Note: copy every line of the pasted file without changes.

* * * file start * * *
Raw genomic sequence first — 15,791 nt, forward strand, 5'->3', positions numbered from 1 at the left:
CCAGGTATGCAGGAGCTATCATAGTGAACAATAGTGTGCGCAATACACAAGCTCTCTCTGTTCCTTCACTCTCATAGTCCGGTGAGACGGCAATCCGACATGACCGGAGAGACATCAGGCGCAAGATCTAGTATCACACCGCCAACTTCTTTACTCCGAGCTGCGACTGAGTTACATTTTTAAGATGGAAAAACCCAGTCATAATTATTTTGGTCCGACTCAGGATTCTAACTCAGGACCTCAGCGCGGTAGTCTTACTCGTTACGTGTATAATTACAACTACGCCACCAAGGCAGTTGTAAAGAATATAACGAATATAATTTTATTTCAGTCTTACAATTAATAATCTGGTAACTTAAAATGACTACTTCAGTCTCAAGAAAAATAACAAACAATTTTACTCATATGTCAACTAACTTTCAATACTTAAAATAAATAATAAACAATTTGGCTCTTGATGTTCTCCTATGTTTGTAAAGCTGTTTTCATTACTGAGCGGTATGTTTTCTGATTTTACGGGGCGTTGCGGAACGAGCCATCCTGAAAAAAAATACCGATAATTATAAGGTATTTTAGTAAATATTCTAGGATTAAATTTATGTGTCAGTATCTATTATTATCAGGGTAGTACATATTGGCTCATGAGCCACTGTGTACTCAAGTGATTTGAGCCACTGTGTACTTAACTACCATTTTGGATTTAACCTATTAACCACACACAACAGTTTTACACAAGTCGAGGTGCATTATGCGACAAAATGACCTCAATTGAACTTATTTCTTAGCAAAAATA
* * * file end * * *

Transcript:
Raw genomic sequence first — 15,791 nt, forward strand, 5'->3', positions numbered from 1 at the left:
CCAGGTATGCAGGAGCTATCATAGTGAACAATAGTGTGCGCAATACACAAGCTCTCTCTGTTCCTTCACTCTCATAGTCCGGTGAGACGGCAATCCGACATGACCGGAGAGACATCAGGCGCAAGATCTAGTATCACACCGCCAACTTCTTTACTCCGAGCTGCGACTGAGTTACATTTTTAAGATGGAAAAACCCAGTCATAATTATTTTGGTCCGACTCAGGATTCTAACTCAGGACCTCAGCGCGGTAGTCTTACTCGTTACGTGTATAATTACAACTACGCCACCAAGGCAGTTGTAAAGAATATAACGAATATAATTTTATTTCAGTCTTACAATTAATAATCTGGTAACTTAAAATGACTACTTCAGTCTCAAGAAAAATAACAAACAATTTTACTCATATGTCAACTAACTTTCAATACTTAAAATAAATAATAAACAATTTGGCTCTTGATGTTCTCCTATGTTTGTAAAGCTGTTTTCATTACTGAGCGGTATGTTTTCTGATTTTACGGGGCGTTGCGGAACGAGCCATCCTGAAAAAAAATACCGATAATTATAAGGTATTTTAGTAAATATTCTAGGATTAAATTTATGTGTCAGTATCTATTATTATCAGGGTAGTACATATTGGCTCATGAGCCACTGTGTACTCAAGTGATTTGAGCCACTGTGTACTTAACTACCATTTTGGATTTAACCTATTAACCACACACAACAGTTTTACACAAGTCGAGGTGCATTATGCGACAAAATGACCTCAATTGAACTTATTTCTTAGCAAAAATA